My question is this good or bad? As a NYer I always said if you don't like me tell me to my face vs tall behind my back. Down south when I finished school in North Carolina it was the opposite.
BTW I noticed you are a card carrying member of the league of social media women voters...not sure what that says about your politics but I am nervous being associated with you.
It *is* scary when you see the venom out there... but I think it was always there, it's just exposed now. Though, as I mentioned on @soulati 's blog a while back, I think the anonymity that social gives people leads to even more bullying & less civility, which is sad. I just think if you wouldn't say it to someone's face, don't say it online.
I'm curious to know more! Can you tell us? What types of content - opinions/reactions from your client CEO's? Or more informative how-to's? Was it for a blog or for distribution elsewhere? Sounds exciting. I love that kind of energy especially when you are really in the middle of it.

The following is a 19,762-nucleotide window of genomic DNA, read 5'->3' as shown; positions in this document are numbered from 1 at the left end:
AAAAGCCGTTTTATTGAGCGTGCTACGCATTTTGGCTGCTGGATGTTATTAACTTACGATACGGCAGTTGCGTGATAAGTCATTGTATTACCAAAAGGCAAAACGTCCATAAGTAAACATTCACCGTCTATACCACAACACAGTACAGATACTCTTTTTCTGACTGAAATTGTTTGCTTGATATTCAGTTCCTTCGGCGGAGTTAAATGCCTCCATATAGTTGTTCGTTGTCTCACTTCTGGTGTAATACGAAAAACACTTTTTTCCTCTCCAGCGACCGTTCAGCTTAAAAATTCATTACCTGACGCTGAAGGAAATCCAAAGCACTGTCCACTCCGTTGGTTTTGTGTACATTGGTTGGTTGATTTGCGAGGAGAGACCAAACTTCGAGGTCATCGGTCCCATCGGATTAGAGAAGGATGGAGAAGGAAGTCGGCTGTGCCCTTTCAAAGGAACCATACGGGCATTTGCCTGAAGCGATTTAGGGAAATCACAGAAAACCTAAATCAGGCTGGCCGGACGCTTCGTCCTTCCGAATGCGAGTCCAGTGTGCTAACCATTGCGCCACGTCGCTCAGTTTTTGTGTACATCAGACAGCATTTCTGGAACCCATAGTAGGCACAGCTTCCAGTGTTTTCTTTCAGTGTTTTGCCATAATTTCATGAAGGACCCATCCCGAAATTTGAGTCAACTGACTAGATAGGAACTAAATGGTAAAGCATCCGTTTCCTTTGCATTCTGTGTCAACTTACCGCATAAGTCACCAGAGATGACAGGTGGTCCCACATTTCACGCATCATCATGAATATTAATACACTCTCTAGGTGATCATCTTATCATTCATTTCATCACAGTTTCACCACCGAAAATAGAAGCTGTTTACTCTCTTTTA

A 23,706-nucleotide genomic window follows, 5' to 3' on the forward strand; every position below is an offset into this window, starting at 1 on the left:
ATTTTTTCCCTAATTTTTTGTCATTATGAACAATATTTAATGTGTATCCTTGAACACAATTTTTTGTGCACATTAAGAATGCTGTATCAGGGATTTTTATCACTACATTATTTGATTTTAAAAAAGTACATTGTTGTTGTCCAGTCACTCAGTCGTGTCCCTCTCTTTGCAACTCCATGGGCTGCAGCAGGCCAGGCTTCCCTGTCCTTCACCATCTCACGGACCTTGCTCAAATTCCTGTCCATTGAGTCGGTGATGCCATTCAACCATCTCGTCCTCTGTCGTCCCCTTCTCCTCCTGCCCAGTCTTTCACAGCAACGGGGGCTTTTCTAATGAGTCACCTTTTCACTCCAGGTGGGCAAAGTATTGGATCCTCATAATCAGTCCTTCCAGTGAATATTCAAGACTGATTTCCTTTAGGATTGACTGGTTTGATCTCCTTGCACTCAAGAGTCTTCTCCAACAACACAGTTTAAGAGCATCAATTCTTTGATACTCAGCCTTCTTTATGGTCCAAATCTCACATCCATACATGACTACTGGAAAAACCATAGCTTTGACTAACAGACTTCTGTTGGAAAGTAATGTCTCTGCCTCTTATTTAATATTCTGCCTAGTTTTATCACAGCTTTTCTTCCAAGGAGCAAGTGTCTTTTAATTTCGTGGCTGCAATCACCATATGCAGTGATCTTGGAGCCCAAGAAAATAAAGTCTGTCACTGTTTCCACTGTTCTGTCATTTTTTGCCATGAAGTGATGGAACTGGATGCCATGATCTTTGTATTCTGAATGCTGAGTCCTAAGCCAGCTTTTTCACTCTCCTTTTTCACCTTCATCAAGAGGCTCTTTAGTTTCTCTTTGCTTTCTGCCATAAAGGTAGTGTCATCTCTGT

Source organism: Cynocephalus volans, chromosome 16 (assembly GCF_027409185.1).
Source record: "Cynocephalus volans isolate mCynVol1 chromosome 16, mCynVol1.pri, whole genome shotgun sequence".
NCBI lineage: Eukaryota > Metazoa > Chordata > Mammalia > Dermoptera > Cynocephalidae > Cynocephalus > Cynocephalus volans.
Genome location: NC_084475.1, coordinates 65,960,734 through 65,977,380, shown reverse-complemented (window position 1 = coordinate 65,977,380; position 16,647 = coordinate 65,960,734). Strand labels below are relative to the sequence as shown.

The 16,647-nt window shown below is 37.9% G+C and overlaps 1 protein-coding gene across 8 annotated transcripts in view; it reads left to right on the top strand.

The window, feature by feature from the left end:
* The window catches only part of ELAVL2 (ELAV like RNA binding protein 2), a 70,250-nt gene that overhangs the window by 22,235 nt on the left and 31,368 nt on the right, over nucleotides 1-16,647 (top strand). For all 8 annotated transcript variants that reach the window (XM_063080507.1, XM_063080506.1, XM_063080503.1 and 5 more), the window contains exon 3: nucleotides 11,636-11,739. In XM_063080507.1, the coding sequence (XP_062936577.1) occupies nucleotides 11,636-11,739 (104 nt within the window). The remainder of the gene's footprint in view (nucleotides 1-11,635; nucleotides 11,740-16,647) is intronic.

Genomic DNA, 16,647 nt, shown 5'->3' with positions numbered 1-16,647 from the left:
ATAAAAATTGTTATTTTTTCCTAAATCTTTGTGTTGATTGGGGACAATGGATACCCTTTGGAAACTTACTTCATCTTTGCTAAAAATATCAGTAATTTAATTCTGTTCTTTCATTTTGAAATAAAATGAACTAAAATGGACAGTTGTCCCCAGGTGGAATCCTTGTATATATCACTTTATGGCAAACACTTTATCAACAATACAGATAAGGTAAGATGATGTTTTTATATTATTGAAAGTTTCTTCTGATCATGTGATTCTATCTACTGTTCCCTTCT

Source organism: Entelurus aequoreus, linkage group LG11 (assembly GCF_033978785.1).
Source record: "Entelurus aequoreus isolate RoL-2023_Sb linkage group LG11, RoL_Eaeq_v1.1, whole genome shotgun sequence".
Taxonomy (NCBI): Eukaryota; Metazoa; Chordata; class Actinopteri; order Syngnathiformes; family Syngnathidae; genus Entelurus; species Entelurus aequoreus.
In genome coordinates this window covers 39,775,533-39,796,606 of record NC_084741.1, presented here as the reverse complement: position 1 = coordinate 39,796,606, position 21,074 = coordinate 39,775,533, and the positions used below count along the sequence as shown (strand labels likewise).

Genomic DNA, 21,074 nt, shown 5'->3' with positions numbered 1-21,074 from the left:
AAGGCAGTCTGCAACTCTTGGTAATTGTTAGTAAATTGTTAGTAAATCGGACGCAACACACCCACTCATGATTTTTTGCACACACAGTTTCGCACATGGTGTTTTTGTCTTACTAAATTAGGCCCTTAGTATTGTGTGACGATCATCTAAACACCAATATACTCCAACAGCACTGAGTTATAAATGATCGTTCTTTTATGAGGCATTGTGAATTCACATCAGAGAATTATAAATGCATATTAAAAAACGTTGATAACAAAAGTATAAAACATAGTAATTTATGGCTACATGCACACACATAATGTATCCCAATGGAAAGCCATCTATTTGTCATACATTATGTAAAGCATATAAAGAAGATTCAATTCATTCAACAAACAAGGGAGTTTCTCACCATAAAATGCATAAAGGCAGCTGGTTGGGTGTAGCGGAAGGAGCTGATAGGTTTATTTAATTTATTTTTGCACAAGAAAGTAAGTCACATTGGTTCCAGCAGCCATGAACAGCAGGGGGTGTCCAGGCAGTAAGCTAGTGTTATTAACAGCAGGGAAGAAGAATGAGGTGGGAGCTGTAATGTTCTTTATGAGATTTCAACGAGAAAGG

@Lisa Gerber So... we had an op-ed from @calston , who's an SVP here that ran in PRWeek (online), shortly after the ruling was public (and people had figured out what it was... mostly... you saw the confusion that was running rampant).
When I heard about the op-ed, I suggested we pull from that to write up a couple paras as a teaser, film Chuck (on my iPhone!) to get a few sound bites (angle: the PR take on the ruling, and what this means for health care practitioners), upload that to YouTube, and then run the video & teaser copy as a brief blog post, linking back to the PRWeek op-ed. We could only do this if the PRWeek op-ed ran, though, and we were careful not to scoop it.